Growing up isn’t easy for anyone. But add a chronic illness, and the transition to adult living can feel complicated and overwhelming.
But don’t be discouraged!
Press Into Jesus
This is also a valuable opportunity to press into Jesus and mature in our faith. Scripture promises that suffering produces perseverance; perseverance, character; and character, hope Romans 5:3-4 NIV , and that hope does not disappoint Romans 5:5 NASB.
If you’re not sure where to start, check out 13 Verses to Lean Into that can encourage you in your chronic illness journey. We encourage you to copy these verses out, memorize them, read each one in context, and send them to a friend who might need to hear them, too. The Word of God is alive and powerful, able to bring us comfort in a way that nothing else can.
One of the greatest insights that illness has afforded me over the years is that when you are forced to remove yourself from the speed and activity of the everyday and from the security in knowing that you can always be productive, you get a glimpse into what matters. And unsurprisingly, it is found in the tiny details. It is rolling around in the moments of the humdrum. It is the you that can be found in the absence of the roles that you perform, the work you do and the function you play. Jacinta Parsons
Chronic illness can make it complicated to move forward in life, but it is also an extraordinary opportunity to grow firmly rooted in the living Hope of Jesus, where we will discover the truth that we are uniquely created to thrive!
How to Live Well When Life is Complicated
There are no easy answers or quick fixes to living well when chronic illness is our constant companion. It’s easy to notice all the things we can’t do, yet illness has the capacity to draw us to Jesus and to lean into faith. Faith is a courageous step, and when we choose to take even one step, the Holy Spirit is faithful to equip us. Chronic Joy has developed and continues to develop practical guides, not as solutions, but as invitations to step out in faith and try something new.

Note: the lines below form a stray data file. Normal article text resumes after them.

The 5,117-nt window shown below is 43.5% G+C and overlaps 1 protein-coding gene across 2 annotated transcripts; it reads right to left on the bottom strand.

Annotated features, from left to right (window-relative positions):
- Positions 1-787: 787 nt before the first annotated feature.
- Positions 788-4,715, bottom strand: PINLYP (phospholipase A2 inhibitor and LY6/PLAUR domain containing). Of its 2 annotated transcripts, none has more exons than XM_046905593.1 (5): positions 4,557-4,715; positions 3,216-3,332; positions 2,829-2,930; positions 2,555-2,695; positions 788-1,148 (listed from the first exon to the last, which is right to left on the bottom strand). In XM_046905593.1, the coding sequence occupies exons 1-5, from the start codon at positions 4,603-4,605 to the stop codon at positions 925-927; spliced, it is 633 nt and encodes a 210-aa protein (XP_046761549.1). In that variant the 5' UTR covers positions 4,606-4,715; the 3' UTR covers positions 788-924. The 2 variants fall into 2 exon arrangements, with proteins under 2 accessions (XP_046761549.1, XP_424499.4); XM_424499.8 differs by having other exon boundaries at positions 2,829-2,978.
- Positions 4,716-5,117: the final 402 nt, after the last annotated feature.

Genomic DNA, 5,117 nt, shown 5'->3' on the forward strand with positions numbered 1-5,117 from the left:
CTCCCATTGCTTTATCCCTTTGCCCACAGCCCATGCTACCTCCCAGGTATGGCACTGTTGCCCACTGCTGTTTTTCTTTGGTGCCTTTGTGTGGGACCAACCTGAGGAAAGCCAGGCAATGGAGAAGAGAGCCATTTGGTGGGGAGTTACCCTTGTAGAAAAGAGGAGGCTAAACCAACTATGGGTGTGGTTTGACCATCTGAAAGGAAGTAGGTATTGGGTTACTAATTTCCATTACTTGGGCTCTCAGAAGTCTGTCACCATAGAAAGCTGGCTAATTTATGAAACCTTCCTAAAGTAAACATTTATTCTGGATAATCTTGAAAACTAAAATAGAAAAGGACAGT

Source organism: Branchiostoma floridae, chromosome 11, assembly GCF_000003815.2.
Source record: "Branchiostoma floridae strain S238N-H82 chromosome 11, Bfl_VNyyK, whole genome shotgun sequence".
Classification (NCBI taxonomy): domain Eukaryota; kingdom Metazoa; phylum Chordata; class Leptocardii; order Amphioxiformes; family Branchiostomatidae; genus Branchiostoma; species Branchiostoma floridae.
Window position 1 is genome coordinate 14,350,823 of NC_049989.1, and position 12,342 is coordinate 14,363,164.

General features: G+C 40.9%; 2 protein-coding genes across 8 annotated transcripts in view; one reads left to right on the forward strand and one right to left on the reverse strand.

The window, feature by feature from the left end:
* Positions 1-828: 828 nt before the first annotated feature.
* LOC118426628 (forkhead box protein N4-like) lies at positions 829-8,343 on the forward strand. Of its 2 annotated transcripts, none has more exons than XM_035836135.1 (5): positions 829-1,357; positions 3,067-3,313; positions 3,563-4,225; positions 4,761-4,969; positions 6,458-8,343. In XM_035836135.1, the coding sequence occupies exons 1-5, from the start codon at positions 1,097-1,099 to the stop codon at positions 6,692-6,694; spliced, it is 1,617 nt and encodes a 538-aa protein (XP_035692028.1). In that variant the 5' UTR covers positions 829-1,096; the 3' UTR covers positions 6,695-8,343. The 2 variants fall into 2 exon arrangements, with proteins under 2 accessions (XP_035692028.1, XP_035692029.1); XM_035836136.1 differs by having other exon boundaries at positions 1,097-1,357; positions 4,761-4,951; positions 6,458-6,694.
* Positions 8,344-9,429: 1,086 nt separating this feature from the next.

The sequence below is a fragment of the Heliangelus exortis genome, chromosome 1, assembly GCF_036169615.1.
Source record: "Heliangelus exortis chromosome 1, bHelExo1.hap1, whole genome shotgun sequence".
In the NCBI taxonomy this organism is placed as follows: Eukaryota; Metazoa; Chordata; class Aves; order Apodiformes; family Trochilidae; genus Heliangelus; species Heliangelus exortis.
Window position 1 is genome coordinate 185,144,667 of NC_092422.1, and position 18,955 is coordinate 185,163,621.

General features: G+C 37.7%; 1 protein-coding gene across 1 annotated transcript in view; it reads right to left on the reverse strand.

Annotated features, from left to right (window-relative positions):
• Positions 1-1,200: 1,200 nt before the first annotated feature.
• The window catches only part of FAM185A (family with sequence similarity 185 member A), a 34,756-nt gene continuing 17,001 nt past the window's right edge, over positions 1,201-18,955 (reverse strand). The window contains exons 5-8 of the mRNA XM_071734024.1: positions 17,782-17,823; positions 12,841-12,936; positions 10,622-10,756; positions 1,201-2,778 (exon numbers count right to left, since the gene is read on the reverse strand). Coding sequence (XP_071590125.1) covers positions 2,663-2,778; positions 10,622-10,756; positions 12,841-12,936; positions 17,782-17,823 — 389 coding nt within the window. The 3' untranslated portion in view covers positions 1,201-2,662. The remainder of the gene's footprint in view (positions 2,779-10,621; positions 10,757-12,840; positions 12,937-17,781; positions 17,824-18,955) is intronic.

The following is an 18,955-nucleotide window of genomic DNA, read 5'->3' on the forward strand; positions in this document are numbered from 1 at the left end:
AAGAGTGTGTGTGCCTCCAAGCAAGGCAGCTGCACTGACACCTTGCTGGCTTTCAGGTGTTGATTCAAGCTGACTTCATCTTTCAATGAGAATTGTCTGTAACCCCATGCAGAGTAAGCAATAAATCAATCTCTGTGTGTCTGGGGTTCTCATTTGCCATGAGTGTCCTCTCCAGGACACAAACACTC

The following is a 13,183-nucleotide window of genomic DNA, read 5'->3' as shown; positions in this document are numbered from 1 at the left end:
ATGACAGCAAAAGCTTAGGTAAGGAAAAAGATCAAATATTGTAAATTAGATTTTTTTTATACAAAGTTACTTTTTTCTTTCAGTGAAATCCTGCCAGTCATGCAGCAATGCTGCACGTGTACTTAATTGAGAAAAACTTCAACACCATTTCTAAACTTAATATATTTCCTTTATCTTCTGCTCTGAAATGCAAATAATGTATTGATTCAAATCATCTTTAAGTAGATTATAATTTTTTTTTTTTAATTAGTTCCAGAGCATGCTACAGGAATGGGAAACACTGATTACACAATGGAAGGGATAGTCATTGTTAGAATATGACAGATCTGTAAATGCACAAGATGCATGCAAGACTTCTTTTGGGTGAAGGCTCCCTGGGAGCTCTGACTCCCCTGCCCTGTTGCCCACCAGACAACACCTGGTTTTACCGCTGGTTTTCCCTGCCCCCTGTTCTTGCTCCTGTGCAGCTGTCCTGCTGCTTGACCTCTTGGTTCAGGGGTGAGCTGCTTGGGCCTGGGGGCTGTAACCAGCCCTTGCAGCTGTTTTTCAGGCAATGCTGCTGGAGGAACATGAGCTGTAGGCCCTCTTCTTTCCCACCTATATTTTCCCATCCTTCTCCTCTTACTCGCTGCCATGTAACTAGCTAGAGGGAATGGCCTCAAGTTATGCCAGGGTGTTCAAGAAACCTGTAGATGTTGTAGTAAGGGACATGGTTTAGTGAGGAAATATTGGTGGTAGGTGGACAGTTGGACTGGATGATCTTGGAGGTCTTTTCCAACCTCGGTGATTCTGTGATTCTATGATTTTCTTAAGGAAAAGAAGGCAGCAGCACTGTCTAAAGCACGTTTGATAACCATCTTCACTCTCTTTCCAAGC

Wonder Walks • Trail Signs
Wonder nourishes our souls as we discover God’s fingerprint in every atom of creation. “Stand and consider the wonders of God.” (Job 37:14 NASB)
Living Brave begins with faith, with living authentically from the inside out. It’s messy and gritty, and reveals how much we really trust God.
Never Alone: God's Unending Mercies
Christ understands everything we go through because he lived it first. While it might be difficult to see small pieces of joy during chronic illness, God’s mercies truly are unending.
Finding Your God-Given Purpose
Discovering our God-given purpose begins with trust, with learning to be present with God in each moment — less about why we were created and what we are created to do than about who we are created to be.
Words for the Journey • A Prayer
God, please protect my heart and mind, and fill me with Your hope. When I am lonely and discouraged, help me cling to You and soak up Your strength. Teach me to raise a hallelujah even when I am down, even when I am in pain.
I am your child. I am so grateful that you know every single thing about me and love me completely as is. Help me to become who You created me to be. Help me to shine Your light into this world, to love others as You love them, and to serve You wherever I am, however I am feeling.